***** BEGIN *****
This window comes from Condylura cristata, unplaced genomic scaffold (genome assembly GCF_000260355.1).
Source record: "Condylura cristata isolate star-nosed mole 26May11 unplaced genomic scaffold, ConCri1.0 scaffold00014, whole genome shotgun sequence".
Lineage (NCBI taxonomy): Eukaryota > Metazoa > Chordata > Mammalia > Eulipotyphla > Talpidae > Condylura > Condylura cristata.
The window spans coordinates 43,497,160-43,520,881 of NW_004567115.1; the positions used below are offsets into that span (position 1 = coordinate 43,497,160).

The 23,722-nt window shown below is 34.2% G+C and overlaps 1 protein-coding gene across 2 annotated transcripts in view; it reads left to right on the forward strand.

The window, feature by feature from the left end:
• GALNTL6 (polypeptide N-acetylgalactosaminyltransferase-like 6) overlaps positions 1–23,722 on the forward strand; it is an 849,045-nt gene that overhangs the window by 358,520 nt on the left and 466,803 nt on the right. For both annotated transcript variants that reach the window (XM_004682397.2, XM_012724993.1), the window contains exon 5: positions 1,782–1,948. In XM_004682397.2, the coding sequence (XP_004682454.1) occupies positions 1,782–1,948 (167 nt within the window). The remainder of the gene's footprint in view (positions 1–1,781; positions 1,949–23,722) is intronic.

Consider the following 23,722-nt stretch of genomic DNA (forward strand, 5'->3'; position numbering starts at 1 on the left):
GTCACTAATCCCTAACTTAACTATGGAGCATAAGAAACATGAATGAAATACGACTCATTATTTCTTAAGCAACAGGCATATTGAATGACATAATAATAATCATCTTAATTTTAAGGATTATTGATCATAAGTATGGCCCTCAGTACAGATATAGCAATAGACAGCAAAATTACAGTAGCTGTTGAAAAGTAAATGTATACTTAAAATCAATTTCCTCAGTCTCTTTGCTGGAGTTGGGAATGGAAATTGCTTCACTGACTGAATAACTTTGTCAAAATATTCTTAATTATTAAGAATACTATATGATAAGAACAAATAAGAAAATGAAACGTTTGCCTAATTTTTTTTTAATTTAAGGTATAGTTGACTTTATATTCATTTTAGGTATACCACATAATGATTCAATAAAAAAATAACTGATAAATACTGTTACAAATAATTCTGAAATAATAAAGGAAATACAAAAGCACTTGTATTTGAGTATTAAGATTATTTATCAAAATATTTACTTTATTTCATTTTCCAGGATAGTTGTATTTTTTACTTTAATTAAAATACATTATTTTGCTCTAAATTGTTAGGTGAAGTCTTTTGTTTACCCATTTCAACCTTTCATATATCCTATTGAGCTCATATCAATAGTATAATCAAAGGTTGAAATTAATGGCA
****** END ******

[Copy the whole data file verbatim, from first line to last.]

This window comes from Condylura cristata, unplaced genomic scaffold (genome assembly GCF_000260355.1).
Source record: "Condylura cristata isolate star-nosed mole 26May11 unplaced genomic scaffold, ConCri1.0 scaffold00014, whole genome shotgun sequence".
Lineage (NCBI taxonomy): Eukaryota > Metazoa > Chordata > Mammalia > Eulipotyphla > Talpidae > Condylura > Condylura cristata.
The window spans coordinates 43,497,160-43,520,881 of NW_004567115.1; the positions used below are offsets into that span (position 1 = coordinate 43,497,160).

The 23,722-nt window shown below is 34.2% G+C and overlaps 1 protein-coding gene across 2 annotated transcripts in view; it reads left to right on the forward strand.

The window, feature by feature from the left end:
• GALNTL6 (polypeptide N-acetylgalactosaminyltransferase-like 6) overlaps positions 1–23,722 on the forward strand; it is an 849,045-nt gene that overhangs the window by 358,520 nt on the left and 466,803 nt on the right. For both annotated transcript variants that reach the window (XM_004682397.2, XM_012724993.1), the window contains exon 5: positions 1,782–1,948. In XM_004682397.2, the coding sequence (XP_004682454.1) occupies positions 1,782–1,948 (167 nt within the window). The remainder of the gene's footprint in view (positions 1–1,781; positions 1,949–23,722) is intronic.

Consider the following 23,722-nt stretch of genomic DNA (forward strand, 5'->3'; position numbering starts at 1 on the left):
GTCACTAATCCCTAACTTAACTATGGAGCATAAGAAACATGAATGAAATACGACTCATTATTTCTTAAGCAACAGGCATATTGAATGACATAATAATAATCATCTTAATTTTAAGGATTATTGATCATAAGTATGGCCCTCAGTACAGATATAGCAATAGACAGCAAAATTACAGTAGCTGTTGAAAAGTAAATGTATACTTAAAATCAATTTCCTCAGTCTCTTTGCTGGAGTTGGGAATGGAAATTGCTTCACTGACTGAATAACTTTGTCAAAATATTCTTAATTATTAAGAATACTATATGATAAGAACAAATAAGAAAATGAAACGTTTGCCTAATTTTTTTTTAATTTAAGGTATAGTTGACTTTATATTCATTTTAGGTATACCACATAATGATTCAATAAAAAAATAACTGATAAATACTGTTACAAATAATTCTGAAATAATAAAGGAAATACAAAAGCACTTGTATTTGAGTATTAAGATTATTTATCAAAATATTTACTTTATTTCATTTTCCAGGATAGTTGTATTTTTTACTTTAATTAAAATACATTATTTTGCTCTAAATTGTTAGGTGAAGTCTTTTGTTTACCCATTTCAACCTTTCATATATCCTATTGAGCTCATATCAATAGTATAATCAAAGGTTGAAATTAATGGCA